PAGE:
The 2022 Daytona 500 is here.
It took three months and 13 days, but we made it through the offseason, folks. NASCAR Cup Series racing is back.
Well, if you want to get technical, regular-season NASCAR racing is back, since the Clash at the L.A. Coliseum took place two weeks ago, but the season opener is upon us and there’s a lot of offseason changes to absorb.
Cup drivers head into Daytona with very little experience in the new Next Gen (or Gen 7) cars in competitive environments. In terms of actual races and not practices, the only times the new vehicles have been used were in the Clash (an exhibition) and the twin Bluegreen Vacation Duels this past Thursday (Feb. 17, where things stayed uneventful due to a shortage of backup cars).
Sunday’s (Feb. 20) 500-mile race is the first time we’ll really see these cars in a full, 40-car pack at speed in full competition. Kyle Larson and Alex Bowman qualified on the front row in a Hendrick Motorsports sweep, while Duel winners Brad Keselowski and Chris Buescher (in an RFK Racing sweep) make up the second pairing. Austin Cindric, Michael McDowell, Ryan Blaney, Harrison Burton, Chase Briscoe and Kyle Busch rounded out the top 10.
However, Briscoe, along with 33rd-place starter Daniel Hemric, will be relegated to the back due to inspection failures. As such, Chase Elliott — who just signed a five-year contract extension with Hendrick – slots into the 10th starting spot. Hemric then failed a third time, meaning the No. 16 will complete a pass-through penalty to begin the event.
#NASCAR … Cars of Daniel Hemric and Chase Briscoe will go to the rear for two inspection failures. They also both lose a crew member.
Car chief on 14 has been ejected
Engineer on 16 has been ejected
— Dustin Long (@dustinlong) February 20, 2022
Hemric car has failed for a third time. That would be a pass-through at start of race. First time was body and second time was toe. Haven’t heard what third time was. pic.twitter.com/oD2hwi7xFA
— Bob Pockrass (@bobpockrass) February 20, 2022
Greg Biffle and Kaz Grala made it into the 500 by virtue of racing in during the Duels. Racing for NY Racing and The Money Team, respectively, the pair were set to start 28th and 35th before any lineup changes.
A host of past Daytona winners populate the field; McDowell is the most recent 500 champion, having pulled off the upset last year when the Penske Sea parted in a last-lap crash and the No. 34 snuck through to get the win. Other past 500 winners include Kevin Harvick, Joey Logano, Denny Hamlin, Kurt Busch and Austin Dillon. Outside of McDowell, no past winner of the Great American Race is starting in the top 10.
Other past Daytona summer winners appearing in the race include Keselowski, Blaney, Biffle, Kyle Busch, Erik Jones, Aric Almirola, Ricky Stenhouse Jr., Justin Haley and William Byron.
A few new faces dot the field, as well. Rookies Cindric, Burton and Todd Gilliland compete in their first Daytona 500s as full-time Cup drivers for Team Penske, Wood Brothers Racing and Front Row Motorsports, respectively.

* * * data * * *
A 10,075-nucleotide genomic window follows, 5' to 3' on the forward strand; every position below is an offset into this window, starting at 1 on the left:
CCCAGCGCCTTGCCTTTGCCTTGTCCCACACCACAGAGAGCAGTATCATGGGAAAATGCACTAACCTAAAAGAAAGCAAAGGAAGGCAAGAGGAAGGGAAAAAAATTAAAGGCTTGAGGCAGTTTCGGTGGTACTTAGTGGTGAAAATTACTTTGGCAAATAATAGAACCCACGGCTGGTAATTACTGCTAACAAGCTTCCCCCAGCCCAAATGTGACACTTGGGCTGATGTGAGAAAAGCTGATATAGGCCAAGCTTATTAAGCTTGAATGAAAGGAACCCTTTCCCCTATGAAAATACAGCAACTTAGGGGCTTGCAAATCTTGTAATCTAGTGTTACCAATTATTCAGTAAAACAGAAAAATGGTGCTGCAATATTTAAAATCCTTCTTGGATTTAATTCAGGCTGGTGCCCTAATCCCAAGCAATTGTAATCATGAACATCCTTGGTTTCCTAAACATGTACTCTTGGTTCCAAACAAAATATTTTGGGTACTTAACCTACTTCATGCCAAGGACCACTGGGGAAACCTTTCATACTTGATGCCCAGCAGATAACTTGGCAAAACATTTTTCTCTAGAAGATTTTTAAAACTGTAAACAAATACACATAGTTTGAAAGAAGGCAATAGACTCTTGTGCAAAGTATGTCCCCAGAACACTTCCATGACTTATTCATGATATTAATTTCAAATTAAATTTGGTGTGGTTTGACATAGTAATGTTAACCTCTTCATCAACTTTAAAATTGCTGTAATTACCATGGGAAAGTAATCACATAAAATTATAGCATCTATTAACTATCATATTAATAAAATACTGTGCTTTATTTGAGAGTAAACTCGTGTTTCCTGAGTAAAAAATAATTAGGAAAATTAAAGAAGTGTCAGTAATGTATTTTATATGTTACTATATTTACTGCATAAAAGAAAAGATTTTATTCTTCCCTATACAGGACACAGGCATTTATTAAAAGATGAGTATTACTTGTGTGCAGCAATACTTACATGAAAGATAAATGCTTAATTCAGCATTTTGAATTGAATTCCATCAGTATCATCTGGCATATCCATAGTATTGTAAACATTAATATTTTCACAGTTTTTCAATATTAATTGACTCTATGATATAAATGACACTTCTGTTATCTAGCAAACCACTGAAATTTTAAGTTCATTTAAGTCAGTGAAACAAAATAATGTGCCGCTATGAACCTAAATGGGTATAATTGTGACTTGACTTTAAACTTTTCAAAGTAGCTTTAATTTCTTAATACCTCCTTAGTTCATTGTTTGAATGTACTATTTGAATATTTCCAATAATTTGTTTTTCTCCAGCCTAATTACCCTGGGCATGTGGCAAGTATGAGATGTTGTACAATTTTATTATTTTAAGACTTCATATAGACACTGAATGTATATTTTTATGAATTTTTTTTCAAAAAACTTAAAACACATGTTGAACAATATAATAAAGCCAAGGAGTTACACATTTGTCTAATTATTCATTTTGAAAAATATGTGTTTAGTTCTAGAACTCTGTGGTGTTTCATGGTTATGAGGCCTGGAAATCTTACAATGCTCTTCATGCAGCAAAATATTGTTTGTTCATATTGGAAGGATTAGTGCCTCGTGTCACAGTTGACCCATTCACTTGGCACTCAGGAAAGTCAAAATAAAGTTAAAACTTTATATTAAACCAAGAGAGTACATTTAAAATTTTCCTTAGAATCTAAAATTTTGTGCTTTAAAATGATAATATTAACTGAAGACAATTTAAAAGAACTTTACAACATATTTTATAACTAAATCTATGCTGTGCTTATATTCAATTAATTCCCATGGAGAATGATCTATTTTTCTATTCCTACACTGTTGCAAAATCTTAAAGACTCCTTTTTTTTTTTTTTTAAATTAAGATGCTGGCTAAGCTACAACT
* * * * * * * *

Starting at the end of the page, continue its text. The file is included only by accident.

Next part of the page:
Hemric and Haley will run for Kaulig Racing, the former in the team’s part-time Cup car and Haley in Kaulig’s debut as a full-time Cup team. Jones and Ty Dillon are in the newly combined Petty GMS Racing’s pair of Chevrolets, while the expanded Trackhouse Racing Team fields holdover Daniel Suarez and newcomer Ross Chastain.
Additionally, Kurt Busch will race in a Toyota for the first time in his career, joining 23XI Racing as a teammate to Bubba Wallace.
In the weekend’s previous races, Austin Hill emerged victorious in Saturday’s (Feb. 19) Beef. It’s What’s for Dinner 300 at the superspeedway. Hill’s win was overshadowed by a horrific last-lap crash in which Myatt Snider‘s No. 31 was turned towards the outside wall and achieved takeoff, the back end lifting up until the car was vertical before snagging the catch fence.
All drivers were able to exit their vehicles after this last-lap crash at @DAYTONA. pic.twitter.com/fHzeRlcT2H
— NASCAR Xfinity (@NASCAR_Xfinity) February 20, 2022
The fence tore the back end and then the engine from the No. 31, which ground to a halt in the infield grass. Snider exited under his own power and, apart from some apparent leg soreness, was shaken up but okay.
Hill, meanwhile, continued a trend for himself: he took his previous team, Hattori Racing, to victory lane in his debut with them at Daytona in 2019. Just three years later, he took Richard Childress Racing to the same spot in his first race with them.
On Friday (Feb. 18), Zane Smith survived overtime to win Friday’s NextEra Energy 250 after a nearly-20-truck crash in the trioval set up a final restart.
It’s the Big One — coming to the white flag. #NASCAR pic.twitter.com/Amjb28aFIU
— Zach Sturniolo (@zachstur) February 19, 2022
Another small crash after the subsequent white flag ended the race prematurely and made Smith the first winner of the 2021 Camping World Truck Series season.
As for Sunday, the Daytona 500 is set to kick off primary coverage at 2:30 p.m. ET, with the green flag shortly after 3 p.m. ET with coverage on FOX’s flagship station.
About the author
Adam Cheek joined Frontstretch as a contributing writer in January 2019. A 2020 graduate of VCU, he works as a producer and talent for Audacy Richmond's radio stations. In addition to motorsports journalism, Adam also covered and broadcasted numerous VCU athletics for the campus newspaper and radio station during his four years there. He's been a racing fan since the age of three, inheriting the passion from his grandfather, who raced in amateur events up and down the East Coast in the 1950s.
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